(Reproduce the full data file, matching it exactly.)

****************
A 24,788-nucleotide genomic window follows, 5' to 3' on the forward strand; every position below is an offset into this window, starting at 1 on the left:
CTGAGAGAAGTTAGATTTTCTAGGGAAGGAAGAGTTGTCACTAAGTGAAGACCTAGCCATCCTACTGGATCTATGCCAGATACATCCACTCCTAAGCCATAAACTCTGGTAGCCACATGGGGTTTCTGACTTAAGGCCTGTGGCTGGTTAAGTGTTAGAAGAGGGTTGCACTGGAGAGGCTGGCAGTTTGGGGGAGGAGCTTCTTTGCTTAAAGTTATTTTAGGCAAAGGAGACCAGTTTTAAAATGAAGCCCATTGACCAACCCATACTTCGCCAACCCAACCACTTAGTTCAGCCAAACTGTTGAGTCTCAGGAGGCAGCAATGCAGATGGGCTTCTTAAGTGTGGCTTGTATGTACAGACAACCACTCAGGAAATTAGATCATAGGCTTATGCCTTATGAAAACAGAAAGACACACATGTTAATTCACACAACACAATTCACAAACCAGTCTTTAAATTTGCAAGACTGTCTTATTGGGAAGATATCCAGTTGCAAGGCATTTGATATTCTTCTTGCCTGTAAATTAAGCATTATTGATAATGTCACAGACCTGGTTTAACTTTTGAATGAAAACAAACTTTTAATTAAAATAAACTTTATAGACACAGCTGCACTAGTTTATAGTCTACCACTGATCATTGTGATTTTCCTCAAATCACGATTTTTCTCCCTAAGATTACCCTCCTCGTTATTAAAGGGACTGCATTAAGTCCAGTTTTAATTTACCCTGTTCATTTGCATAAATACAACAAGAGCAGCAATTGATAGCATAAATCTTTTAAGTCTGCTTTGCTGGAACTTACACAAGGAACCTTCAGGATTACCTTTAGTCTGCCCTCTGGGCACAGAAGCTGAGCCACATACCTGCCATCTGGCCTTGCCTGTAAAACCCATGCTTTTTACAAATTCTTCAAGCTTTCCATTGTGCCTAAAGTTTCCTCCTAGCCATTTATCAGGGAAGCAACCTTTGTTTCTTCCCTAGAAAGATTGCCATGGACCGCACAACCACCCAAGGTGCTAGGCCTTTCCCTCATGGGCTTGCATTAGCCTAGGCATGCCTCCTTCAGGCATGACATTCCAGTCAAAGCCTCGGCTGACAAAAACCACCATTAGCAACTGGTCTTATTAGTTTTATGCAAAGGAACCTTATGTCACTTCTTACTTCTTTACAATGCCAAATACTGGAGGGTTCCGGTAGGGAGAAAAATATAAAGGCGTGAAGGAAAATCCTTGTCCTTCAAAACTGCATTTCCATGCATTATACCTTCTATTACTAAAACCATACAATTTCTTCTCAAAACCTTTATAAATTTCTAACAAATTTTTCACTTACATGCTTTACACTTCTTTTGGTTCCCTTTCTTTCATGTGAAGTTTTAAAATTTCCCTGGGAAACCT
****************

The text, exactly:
A 24,788-nucleotide genomic window follows, 5' to 3' on the forward strand; every position below is an offset into this window, starting at 1 on the left:
CTGAGAGAAGTTAGATTTTCTAGGGAAGGAAGAGTTGTCACTAAGTGAAGACCTAGCCATCCTACTGGATCTATGCCAGATACATCCACTCCTAAGCCATAAACTCTGGTAGCCACATGGGGTTTCTGACTTAAGGCCTGTGGCTGGTTAAGTGTTAGAAGAGGGTTGCACTGGAGAGGCTGGCAGTTTGGGGGAGGAGCTTCTTTGCTTAAAGTTATTTTAGGCAAAGGAGACCAGTTTTAAAATGAAGCCCATTGACCAACCCATACTTCGCCAACCCAACCACTTAGTTCAGCCAAACTGTTGAGTCTCAGGAGGCAGCAATGCAGATGGGCTTCTTAAGTGTGGCTTGTATGTACAGACAACCACTCAGGAAATTAGATCATAGGCTTATGCCTTATGAAAACAGAAAGACACACATGTTAATTCACACAACACAATTCACAAACCAGTCTTTAAATTTGCAAGACTGTCTTATTGGGAAGATATCCAGTTGCAAGGCATTTGATATTCTTCTTGCCTGTAAATTAAGCATTATTGATAATGTCACAGACCTGGTTTAACTTTTGAATGAAAACAAACTTTTAATTAAAATAAACTTTATAGACACAGCTGCACTAGTTTATAGTCTACCACTGATCATTGTGATTTTCCTCAAATCACGATTTTTCTCCCTAAGATTACCCTCCTCGTTATTAAAGGGACTGCATTAAGTCCAGTTTTAATTTACCCTGTTCATTTGCATAAATACAACAAGAGCAGCAATTGATAGCATAAATCTTTTAAGTCTGCTTTGCTGGAACTTACACAAGGAACCTTCAGGATTACCTTTAGTCTGCCCTCTGGGCACAGAAGCTGAGCCACATACCTGCCATCTGGCCTTGCCTGTAAAACCCATGCTTTTTACAAATTCTTCAAGCTTTCCATTGTGCCTAAAGTTTCCTCCTAGCCATTTATCAGGGAAGCAACCTTTGTTTCTTCCCTAGAAAGATTGCCATGGACCGCACAACCACCCAAGGTGCTAGGCCTTTCCCTCATGGGCTTGCATTAGCCTAGGCATGCCTCCTTCAGGCATGACATTCCAGTCAAAGCCTCGGCTGACAAAAACCACCATTAGCAACTGGTCTTATTAGTTTTATGCAAAGGAACCTTATGTCACTTCTTACTTCTTTACAATGCCAAATACTGGAGGGTTCCGGTAGGGAGAAAAATATAAAGGCGTGAAGGAAAATCCTTGTCCTTCAAAACTGCATTTCCATGCATTATACCTTCTATTACTAAAACCATACAATTTCTTCTCAAAACCTTTATAAATTTCTAACAAATTTTTCACTTACATGCTTTACACTTCTTTTGGTTCCCTTTCTTTCATGTGAAGTTTTAAAATTTCCCTGGGAAACCT